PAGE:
Monday, July 20, 2009

Emotional Sobriety

Dr. Tian Dayton On Emotional Sobriety

According to Dr. Dayton, emotions are processed by the limbic brain system- our “emotional brain”. Our cortex- "thinking brain", tends to shut down when we get scared but our emotional or limbic brain keeps operating. The emotional "animal" brain takes over. In this moment we can lose our ability think clearly, to reflect on and make sense out of what we're feeling. It's nature's way of keeping protecting us by switching into survival mode.

The child is dependent on their parent to act as an external regulator because their internal regulators aren't fully developed until they are twelve or so. The small child is particularly vulnerable to emotional and psychological damage when the home is chaotic. If the parent is a victimizer or abuser, the child also loses access to their source of comfort and regulation.

Dr. Dayton believes if we didn't learn adequate skills of self regulation in childhood, we can learn them in adulthood. It is something we can train ourselves to do.

Dayton believes, to inscribe new hardwiring into our neural networks we must do more than just talk. We need to spend time in the presence of others who are experiencing balance and pleasure in their lives. To heal, we need to develop new relationships and learn the skills of limbic regulation in therapy, hobby groups, faith institutions, twelve step rooms and healthy lifestyle activities.

To use a "Dog Whisperer" analogy, we need to become part of a balanced pack. Then we learn to become balanced.

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Check out the Orange County ACA website at: Orange County Adult Children

Tuesday, July 7, 2009

Michael Jackson- ACA

Raised by an abusive father who demanded perfection, Michael Jackson grew up to become one the world's most popular dysfunctional people. His story and tragic death, allegedly brought on by drug abuse, illustrates how untreated personal issues can grow from hidden pain to eventually become an "unmanageable" life and a shortened life span.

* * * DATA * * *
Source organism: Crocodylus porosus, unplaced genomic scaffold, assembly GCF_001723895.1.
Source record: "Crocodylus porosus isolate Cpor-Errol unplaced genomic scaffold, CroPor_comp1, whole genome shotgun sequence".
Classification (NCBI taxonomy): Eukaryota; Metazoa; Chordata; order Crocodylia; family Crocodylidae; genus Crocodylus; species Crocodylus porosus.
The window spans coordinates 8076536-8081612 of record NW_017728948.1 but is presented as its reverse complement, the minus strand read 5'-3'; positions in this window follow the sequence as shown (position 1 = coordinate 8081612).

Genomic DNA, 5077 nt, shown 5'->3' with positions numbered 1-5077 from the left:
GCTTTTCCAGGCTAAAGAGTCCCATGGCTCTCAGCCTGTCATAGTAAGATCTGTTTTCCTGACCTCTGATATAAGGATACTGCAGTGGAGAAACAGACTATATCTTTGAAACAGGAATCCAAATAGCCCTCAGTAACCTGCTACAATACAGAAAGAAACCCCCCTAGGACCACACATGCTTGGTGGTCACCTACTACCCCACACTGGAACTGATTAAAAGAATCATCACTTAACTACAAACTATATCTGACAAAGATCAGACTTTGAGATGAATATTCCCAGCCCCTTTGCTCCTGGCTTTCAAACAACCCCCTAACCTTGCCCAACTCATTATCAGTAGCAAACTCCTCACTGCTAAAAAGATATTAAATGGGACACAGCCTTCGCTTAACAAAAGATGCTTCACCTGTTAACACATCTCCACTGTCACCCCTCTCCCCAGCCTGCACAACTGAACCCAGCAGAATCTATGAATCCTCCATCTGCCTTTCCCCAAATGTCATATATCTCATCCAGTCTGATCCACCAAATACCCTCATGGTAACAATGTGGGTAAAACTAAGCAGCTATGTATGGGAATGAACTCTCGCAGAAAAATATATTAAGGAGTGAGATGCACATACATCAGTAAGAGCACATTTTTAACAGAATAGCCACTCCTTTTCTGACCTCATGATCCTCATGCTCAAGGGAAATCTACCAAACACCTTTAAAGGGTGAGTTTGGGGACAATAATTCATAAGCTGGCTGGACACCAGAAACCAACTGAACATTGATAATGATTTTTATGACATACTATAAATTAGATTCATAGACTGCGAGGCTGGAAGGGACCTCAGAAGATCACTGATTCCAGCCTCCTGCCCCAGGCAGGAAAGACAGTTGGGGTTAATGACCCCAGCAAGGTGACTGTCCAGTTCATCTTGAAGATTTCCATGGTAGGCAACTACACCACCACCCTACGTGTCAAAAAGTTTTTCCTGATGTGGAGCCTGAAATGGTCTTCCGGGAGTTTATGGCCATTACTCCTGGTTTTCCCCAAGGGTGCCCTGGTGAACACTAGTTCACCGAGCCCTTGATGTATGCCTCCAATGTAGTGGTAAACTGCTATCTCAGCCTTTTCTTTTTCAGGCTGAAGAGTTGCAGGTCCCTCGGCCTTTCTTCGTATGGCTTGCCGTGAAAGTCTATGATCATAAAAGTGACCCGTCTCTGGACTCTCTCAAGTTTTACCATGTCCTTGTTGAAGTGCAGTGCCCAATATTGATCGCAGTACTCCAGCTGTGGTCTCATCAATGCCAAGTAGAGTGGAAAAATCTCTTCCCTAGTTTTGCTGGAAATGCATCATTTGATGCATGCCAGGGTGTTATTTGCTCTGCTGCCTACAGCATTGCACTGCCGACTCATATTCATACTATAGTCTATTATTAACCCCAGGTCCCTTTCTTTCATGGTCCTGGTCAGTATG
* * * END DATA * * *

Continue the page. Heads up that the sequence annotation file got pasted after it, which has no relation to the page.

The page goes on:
Michael's pathology became visible when he began engaging in bizarre behaviors, including multiple cosmetic surgeries and short lived "marriages". Things continued to snowball with strange on camera antics, accusations of child molestation and finally, reported drug abuse.

It is not known if MJ ever sought help for his troubles. He was, as many rich and famous are, surrounded by sycophants and those who's very livelihood depends on not challenging the status quo. If Michael's family tried to intervene, they were not successful. Judging by the end result, MJ didn't find a workable answer.

Perhaps he had isolated himself so deeply in a cocoon of denial, drugs and an entourage of protectors, he never had to face reality. If Michael wasn't able to take the first step and come out of his self imposed isolation, ACA recovery was an impossibility.

The lesson here is that no matter who you are, how much money or fame you have, the first step to getting badly needed help is still "coming out of isolation".

Rest in peace, Michael.

Check out the Orange County ACA website at: Orange County Adult Children